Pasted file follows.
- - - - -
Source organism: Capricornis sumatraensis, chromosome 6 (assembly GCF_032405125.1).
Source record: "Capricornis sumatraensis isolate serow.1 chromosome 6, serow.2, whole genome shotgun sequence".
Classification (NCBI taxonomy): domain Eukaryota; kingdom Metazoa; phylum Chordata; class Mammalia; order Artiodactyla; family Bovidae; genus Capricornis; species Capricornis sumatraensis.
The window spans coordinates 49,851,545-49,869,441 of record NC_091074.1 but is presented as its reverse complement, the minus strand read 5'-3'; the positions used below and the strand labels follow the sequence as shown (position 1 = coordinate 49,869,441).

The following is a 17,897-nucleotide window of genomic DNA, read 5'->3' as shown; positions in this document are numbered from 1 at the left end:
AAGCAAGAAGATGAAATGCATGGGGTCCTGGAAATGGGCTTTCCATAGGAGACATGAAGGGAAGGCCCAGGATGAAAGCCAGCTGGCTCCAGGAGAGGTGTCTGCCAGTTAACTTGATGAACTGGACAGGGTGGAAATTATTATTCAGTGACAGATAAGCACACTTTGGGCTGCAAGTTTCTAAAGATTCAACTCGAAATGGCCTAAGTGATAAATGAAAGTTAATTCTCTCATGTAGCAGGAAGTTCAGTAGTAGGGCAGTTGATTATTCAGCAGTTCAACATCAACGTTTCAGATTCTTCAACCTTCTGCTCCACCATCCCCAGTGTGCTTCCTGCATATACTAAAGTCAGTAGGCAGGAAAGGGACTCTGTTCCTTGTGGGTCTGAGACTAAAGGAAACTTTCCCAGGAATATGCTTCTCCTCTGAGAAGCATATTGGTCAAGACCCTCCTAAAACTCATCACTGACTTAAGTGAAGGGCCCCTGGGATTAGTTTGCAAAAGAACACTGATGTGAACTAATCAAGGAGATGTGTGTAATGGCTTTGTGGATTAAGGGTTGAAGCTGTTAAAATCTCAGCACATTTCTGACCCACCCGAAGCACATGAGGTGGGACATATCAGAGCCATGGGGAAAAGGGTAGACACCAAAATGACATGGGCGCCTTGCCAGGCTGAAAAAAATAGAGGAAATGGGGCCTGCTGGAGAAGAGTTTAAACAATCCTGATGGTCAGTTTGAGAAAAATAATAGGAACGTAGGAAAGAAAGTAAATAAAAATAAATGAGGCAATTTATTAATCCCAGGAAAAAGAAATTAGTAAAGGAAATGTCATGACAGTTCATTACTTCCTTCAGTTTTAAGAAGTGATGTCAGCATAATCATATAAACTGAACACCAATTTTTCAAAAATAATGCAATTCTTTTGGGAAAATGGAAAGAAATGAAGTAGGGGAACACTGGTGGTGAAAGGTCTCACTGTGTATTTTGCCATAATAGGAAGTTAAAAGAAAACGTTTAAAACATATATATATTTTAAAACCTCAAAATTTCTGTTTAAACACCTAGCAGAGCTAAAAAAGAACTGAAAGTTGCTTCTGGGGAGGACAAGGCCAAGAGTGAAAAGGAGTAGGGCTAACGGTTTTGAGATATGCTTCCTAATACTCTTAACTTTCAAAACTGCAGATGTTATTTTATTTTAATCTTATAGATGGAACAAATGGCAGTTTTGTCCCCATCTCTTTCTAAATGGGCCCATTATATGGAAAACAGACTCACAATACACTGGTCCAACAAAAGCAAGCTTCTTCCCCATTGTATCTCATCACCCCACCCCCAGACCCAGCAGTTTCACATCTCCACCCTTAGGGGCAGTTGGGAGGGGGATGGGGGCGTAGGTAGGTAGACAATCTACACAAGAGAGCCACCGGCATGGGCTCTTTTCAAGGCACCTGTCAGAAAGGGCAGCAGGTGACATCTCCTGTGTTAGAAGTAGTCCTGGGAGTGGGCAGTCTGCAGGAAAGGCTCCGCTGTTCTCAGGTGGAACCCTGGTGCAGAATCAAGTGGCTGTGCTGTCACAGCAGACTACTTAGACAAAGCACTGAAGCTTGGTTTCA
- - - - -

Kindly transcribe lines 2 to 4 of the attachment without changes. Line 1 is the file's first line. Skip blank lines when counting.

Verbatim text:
Source record: "Capricornis sumatraensis isolate serow.1 chromosome 6, serow.2, whole genome shotgun sequence".
Classification (NCBI taxonomy): domain Eukaryota; kingdom Metazoa; phylum Chordata; class Mammalia; order Artiodactyla; family Bovidae; genus Capricornis; species Capricornis sumatraensis.
The window spans coordinates 49,851,545-49,869,441 of record NC_091074.1 but is presented as its reverse complement, the minus strand read 5'-3'; the positions used below and the strand labels follow the sequence as shown (position 1 = coordinate 49,869,441).